EU’s not worth it

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Andrew Arbuckle (Farming, 17 November) presented a scathing account of the EU Common Agricultural Policy (CAP), describing it as mountain after mountain of “complexity and downright ­absurdity”.

The complaint is a familiar one: Brussels keeps churning out regulations, forcing our farmers to spend much of their time on bureaucracy instead of farming.

They have no choice because Brussels controls the flow of subsidy on which they now depend.

There was a similar scathing account of the EU fishing policy recently.

The UK contribution for 2013 was £12 billion. Brussels is now in charge of contributions from 28 countries and yet its own administrative accounts have not been signed off by any accountant for many years.

The huge salaries of EU officials dwarf the salaries of the UK government. Is EU membership really worth all that?

Second, there is the effect that EU open-door immigration policy is having. UK population has increased by five million since 2001 and all our public services are stretched to breaking point because of the overload. Some employers are glad of cheap labour, but their profits hardly compensate for the overload.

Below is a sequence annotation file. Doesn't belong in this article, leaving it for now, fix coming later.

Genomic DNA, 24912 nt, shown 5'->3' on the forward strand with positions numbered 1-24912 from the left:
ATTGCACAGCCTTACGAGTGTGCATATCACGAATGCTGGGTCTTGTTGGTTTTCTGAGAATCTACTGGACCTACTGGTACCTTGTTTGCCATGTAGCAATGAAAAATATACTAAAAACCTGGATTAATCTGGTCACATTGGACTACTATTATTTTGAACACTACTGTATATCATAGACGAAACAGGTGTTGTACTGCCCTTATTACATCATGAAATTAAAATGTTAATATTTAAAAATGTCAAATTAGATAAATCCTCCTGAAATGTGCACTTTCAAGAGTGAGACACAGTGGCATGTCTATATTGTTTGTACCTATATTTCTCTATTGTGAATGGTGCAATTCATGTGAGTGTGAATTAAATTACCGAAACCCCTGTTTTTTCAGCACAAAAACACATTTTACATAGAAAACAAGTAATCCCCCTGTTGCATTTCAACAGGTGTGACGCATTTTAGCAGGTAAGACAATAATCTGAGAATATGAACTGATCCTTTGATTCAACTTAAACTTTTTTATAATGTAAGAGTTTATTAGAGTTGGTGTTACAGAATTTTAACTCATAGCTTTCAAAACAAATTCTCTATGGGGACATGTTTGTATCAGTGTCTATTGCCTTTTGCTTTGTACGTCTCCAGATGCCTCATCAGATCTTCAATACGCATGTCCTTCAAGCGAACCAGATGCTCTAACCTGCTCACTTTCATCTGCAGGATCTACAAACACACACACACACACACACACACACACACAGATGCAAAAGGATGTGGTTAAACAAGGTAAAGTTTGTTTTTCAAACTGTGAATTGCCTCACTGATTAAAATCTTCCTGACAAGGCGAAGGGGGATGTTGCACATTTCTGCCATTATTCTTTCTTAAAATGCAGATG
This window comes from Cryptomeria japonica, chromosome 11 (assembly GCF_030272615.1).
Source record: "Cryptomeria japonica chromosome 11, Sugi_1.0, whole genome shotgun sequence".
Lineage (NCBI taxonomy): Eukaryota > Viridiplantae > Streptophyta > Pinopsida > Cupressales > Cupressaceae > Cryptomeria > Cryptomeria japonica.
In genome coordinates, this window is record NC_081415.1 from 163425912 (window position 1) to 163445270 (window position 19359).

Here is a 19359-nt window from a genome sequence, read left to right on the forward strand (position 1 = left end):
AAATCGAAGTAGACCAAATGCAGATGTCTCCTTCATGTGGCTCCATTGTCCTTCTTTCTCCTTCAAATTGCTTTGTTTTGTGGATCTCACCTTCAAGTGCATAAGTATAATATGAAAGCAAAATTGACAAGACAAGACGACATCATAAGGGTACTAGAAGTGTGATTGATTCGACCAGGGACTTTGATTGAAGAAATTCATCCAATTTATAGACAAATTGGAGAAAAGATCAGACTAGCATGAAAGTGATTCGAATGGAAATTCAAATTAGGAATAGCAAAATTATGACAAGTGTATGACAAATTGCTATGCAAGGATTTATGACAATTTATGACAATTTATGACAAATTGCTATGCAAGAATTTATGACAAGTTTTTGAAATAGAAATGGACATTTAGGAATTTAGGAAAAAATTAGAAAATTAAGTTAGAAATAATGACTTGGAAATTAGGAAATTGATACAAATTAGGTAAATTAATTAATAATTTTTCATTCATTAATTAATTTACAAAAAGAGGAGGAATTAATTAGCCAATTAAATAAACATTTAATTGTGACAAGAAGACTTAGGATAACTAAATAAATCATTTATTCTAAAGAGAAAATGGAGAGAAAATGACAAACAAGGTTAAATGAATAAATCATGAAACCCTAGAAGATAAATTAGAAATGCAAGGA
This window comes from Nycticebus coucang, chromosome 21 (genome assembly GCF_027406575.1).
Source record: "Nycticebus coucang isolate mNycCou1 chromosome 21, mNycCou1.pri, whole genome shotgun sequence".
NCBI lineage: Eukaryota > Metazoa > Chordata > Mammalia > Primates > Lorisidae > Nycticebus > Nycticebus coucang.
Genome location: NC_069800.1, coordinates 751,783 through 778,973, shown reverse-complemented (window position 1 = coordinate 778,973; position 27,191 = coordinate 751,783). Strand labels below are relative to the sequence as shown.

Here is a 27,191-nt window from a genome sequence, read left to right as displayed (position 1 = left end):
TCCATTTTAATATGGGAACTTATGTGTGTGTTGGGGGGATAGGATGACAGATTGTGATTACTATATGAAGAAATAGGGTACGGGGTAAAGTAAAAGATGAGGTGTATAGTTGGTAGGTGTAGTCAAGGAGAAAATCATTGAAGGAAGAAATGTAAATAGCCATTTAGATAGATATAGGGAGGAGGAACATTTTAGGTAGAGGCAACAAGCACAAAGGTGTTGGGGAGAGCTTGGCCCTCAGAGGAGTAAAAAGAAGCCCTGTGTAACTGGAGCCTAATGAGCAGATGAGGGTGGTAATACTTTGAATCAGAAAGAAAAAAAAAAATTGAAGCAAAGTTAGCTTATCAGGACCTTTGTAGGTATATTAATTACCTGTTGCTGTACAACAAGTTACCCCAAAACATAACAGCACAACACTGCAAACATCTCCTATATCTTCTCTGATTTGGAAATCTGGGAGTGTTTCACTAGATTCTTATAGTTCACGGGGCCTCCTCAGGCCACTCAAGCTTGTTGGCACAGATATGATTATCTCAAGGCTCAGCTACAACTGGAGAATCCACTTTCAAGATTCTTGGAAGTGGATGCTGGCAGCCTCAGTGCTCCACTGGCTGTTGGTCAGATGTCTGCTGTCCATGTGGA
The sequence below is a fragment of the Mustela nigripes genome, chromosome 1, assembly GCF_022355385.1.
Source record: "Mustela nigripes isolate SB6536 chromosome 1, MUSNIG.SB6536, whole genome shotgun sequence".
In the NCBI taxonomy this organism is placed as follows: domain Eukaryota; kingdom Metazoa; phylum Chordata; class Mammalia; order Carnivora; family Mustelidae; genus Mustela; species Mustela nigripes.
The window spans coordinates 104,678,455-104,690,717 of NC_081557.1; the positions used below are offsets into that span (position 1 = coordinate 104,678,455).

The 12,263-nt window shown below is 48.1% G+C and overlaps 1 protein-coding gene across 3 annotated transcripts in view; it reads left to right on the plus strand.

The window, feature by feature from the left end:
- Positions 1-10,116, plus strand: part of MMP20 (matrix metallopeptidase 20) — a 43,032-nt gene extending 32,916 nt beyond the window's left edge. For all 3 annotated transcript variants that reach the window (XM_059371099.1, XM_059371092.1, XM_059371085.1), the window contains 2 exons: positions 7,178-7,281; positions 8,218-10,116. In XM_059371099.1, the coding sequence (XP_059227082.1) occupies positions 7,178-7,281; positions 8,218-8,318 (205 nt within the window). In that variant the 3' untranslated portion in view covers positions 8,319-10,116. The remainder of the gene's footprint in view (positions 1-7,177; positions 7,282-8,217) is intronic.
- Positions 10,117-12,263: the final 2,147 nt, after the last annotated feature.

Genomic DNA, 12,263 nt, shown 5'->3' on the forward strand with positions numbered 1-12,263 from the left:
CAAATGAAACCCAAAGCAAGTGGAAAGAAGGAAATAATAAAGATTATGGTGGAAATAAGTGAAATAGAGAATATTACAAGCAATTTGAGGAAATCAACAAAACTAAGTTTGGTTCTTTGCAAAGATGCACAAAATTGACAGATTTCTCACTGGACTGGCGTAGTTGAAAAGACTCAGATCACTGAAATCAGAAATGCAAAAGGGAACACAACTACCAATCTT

In an attempt to control burgeoning public spending, the government has cut services but the total bill keeps going up ­because of the increasing numbers of people using them.

The UK cannot afford to continue with the EU open door policy. To make matters worse, the UK is being drained of billions of pounds of tax income because its neighbours in the EU are ­acting as tax havens for UK companies that want to dodge UK corporation tax.

Instead of unthinking ­allegiance to the EU, we should assess critically the pros and cons of membership.

It may have served us well in the past, but now it is too big, too authoritarian and too expensive. Leaving the EU would restore our independence and allow us to trade freely in the world without EU tariffs.

And we would also trade with the EU itself in the same way that other non-EU countries like Norway and Switzerland do.

The referendum on EU membership gives us an excellent ­opportunity to critically re-evaluate its worth and to leave the EU if we conclude that it is not fit for purpose.

Les Reid

Morton Street